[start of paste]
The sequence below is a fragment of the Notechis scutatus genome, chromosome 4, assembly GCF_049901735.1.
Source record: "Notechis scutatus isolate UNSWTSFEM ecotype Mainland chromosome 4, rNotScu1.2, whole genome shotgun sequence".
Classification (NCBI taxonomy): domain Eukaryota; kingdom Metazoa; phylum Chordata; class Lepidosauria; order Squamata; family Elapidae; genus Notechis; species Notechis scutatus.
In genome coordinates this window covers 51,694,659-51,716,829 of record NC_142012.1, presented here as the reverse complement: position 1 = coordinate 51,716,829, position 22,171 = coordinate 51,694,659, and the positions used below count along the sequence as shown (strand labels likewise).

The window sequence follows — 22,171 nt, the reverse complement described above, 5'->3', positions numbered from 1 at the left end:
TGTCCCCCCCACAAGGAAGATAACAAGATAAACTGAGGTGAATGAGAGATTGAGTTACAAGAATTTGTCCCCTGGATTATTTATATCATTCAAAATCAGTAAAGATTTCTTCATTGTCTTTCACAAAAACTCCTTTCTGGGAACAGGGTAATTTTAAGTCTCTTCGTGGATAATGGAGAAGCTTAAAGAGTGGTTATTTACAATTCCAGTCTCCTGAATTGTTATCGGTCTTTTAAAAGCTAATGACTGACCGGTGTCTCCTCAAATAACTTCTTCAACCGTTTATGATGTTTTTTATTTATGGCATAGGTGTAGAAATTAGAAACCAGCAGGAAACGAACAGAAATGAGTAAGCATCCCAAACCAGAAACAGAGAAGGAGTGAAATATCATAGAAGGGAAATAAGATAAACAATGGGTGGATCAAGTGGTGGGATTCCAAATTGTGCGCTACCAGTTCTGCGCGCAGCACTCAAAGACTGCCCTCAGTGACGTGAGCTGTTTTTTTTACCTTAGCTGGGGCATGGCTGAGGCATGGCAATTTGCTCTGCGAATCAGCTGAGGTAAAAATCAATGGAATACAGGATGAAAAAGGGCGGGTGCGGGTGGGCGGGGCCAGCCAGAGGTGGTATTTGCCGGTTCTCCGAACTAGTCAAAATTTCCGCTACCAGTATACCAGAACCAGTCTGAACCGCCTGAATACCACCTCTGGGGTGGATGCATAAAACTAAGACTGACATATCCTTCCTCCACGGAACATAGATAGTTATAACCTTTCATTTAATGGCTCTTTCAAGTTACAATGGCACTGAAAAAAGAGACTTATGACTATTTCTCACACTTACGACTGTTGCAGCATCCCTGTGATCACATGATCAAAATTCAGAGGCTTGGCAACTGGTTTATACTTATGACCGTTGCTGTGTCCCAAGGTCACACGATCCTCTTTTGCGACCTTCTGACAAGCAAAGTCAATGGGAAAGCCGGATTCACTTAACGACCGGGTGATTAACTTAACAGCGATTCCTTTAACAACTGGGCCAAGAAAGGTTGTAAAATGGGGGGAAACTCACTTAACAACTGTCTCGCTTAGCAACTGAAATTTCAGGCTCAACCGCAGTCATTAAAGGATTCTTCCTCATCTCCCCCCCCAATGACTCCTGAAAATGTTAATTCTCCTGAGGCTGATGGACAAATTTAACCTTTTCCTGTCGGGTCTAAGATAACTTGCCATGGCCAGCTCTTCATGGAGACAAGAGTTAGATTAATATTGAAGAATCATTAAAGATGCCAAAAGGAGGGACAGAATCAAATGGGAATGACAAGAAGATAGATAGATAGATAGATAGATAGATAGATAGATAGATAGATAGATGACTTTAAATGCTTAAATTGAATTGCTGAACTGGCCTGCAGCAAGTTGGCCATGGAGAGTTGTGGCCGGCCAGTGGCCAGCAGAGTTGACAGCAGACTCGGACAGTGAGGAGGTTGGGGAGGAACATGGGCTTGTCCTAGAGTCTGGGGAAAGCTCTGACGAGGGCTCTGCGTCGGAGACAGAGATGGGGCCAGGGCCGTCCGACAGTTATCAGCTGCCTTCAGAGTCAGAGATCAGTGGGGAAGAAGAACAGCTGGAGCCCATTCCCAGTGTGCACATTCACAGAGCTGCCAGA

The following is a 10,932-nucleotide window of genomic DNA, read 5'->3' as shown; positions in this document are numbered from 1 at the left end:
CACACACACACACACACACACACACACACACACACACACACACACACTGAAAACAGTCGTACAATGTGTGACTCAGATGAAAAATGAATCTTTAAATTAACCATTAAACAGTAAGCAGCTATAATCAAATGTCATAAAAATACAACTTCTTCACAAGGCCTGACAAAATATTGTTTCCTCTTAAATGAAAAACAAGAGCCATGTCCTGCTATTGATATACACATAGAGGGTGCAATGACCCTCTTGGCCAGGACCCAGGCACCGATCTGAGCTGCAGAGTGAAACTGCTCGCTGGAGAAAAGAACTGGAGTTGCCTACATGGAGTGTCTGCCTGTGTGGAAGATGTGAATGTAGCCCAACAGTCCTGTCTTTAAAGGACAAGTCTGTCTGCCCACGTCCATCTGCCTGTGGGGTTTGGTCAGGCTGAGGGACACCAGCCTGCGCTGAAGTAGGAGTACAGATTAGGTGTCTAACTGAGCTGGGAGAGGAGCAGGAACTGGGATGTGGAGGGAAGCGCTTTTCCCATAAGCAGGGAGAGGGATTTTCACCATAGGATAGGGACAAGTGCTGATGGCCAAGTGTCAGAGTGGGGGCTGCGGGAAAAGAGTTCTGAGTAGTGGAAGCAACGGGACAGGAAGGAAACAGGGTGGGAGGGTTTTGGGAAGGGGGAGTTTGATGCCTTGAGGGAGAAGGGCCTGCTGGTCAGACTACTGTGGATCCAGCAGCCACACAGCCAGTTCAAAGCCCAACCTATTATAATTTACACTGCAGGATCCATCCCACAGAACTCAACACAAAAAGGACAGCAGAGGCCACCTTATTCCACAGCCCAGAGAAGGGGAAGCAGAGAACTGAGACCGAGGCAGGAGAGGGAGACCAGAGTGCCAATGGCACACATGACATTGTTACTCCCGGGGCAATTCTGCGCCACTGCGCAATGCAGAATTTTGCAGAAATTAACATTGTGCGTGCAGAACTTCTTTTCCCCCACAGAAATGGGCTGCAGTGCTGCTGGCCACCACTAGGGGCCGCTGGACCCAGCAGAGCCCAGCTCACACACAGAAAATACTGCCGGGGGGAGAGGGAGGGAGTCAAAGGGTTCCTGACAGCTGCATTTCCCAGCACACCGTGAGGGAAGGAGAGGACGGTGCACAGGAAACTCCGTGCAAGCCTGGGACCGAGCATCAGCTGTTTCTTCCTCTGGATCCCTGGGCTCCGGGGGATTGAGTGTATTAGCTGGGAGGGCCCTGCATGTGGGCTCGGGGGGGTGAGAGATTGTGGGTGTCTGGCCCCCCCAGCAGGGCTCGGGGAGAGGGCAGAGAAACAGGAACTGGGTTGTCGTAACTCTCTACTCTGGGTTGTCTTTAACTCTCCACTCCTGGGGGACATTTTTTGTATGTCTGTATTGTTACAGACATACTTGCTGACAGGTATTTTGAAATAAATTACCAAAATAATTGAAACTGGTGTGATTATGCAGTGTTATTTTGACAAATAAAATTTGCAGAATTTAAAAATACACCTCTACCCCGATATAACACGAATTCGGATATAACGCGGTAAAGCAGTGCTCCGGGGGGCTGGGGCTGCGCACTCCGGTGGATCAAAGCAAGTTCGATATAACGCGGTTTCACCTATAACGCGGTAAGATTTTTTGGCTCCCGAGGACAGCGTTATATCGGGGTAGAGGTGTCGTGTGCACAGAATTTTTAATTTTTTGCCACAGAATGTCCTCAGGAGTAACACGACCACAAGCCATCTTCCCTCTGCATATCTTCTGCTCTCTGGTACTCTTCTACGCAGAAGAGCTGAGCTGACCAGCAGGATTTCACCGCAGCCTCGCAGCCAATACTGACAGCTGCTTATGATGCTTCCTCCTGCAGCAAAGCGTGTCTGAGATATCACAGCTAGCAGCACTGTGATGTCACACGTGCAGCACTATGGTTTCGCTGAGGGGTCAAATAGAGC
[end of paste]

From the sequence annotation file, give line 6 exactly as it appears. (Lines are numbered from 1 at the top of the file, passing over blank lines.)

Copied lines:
TGTCCCCCCCACAAGGAAGATAACAAGATAAACTGAGGTGAATGAGAGATTGAGTTACAAGAATTTGTCCCCTGGATTATTTATATCATTCAAAATCAGTAAAGATTTCTTCATTGTCTTTCACAAAAACTCCTTTCTGGGAACAGGGTAATTTTAAGTCTCTTCGTGGATAATGGAGAAGCTTAAAGAGTGGTTATTTACAATTCCAGTCTCCTGAATTGTTATCGGTCTTTTAAAAGCTAATGACTGACCGGTGTCTCCTCAAATAACTTCTTCAACCGTTTATGATGTTTTTTATTTATGGCATAGGTGTAGAAATTAGAAACCAGCAGGAAACGAACAGAAATGAGTAAGCATCCCAAACCAGAAACAGAGAAGGAGTGAAATATCATAGAAGGGAAATAAGATAAACAATGGGTGGATCAAGTGGTGGGATTCCAAATTGTGCGCTACCAGTTCTGCGCGCAGCACTCAAAGACTGCCCTCAGTGACGTGAGCTGTTTTTTTTACCTTAGCTGGGGCATGGCTGAGGCATGGCAATTTGCTCTGCGAATCAGCTGAGGTAAAAATCAATGGAATACAGGATGAAAAAGGGCGGGTGCGGGTGGGCGGGGCCAGCCAGAGGTGGTATTTGCCGGTTCTCCGAACTAGTCAAAATTTCCGCTACCAGTATACCAGAACCAGTCTGAACCGCCTGAATACCACCTCTGGGGTGGATGCATAAAACTAAGACTGACATATCCTTCCTCCACGGAACATAGATAGTTATAACCTTTCATTTAATGGCTCTTTCAAGTTACAATGGCACTGAAAAAAGAGACTTATGACTATTTCTCACACTTACGACTGTTGCAGCATCCCTGTGATCACATGATCAAAATTCAGAGGCTTGGCAACTGGTTTATACTTATGACCGTTGCTGTGTCCCAAGGTCACACGATCCTCTTTTGCGACCTTCTGACAAGCAAAGTCAATGGGAAAGCCGGATTCACTTAACGACCGGGTGATTAACTTAACAGCGATTCCTTTAACAACTGGGCCAAGAAAGGTTGTAAAATGGGGGGAAACTCACTTAACAACTGTCTCGCTTAGCAACTGAAATTTCAGGCTCAACCGCAGTCATTAAAGGATTCTTCCTCATCTCCCCCCCCAATGACTCCTGAAAATGTTAATTCTCCTGAGGCTGATGGACAAATTTAACCTTTTCCTGTCGGGTCTAAGATAACTTGCCATGGCCAGCTCTTCATGGAGACAAGAGTTAGATTAATATTGAAGAATCATTAAAGATGCCAAAAGGAGGGACAGAATCAAATGGGAATGACAAGAAGATAGATAGATAGATAGATAGATAGATAGATAGATAGATAGATAGATGACTTTAAATGCTTAAATTGAATTGCTGAACTGGCCTGCAGCAAGTTGGCCATGGAGAGTTGTGGCCGGCCAGTGGCCAGCAGAGTTGACAGCAGACTCGGACAGTGAGGAGGTTGGGGAGGAACATGGGCTTGTCCTAGAGTCTGGGGAAAGCTCTGACGAGGGCTCTGCGTCGGAGACAGAGATGGGGCCAGGGCCGTCCGACAGTTATCAGCTGCCTTCAGAGTCAGAGATCAGTGGGGAAGAAGAACAGCTGGAGCCCATTCCCAGTGTGCACATTCACAGAGCTGCCAGA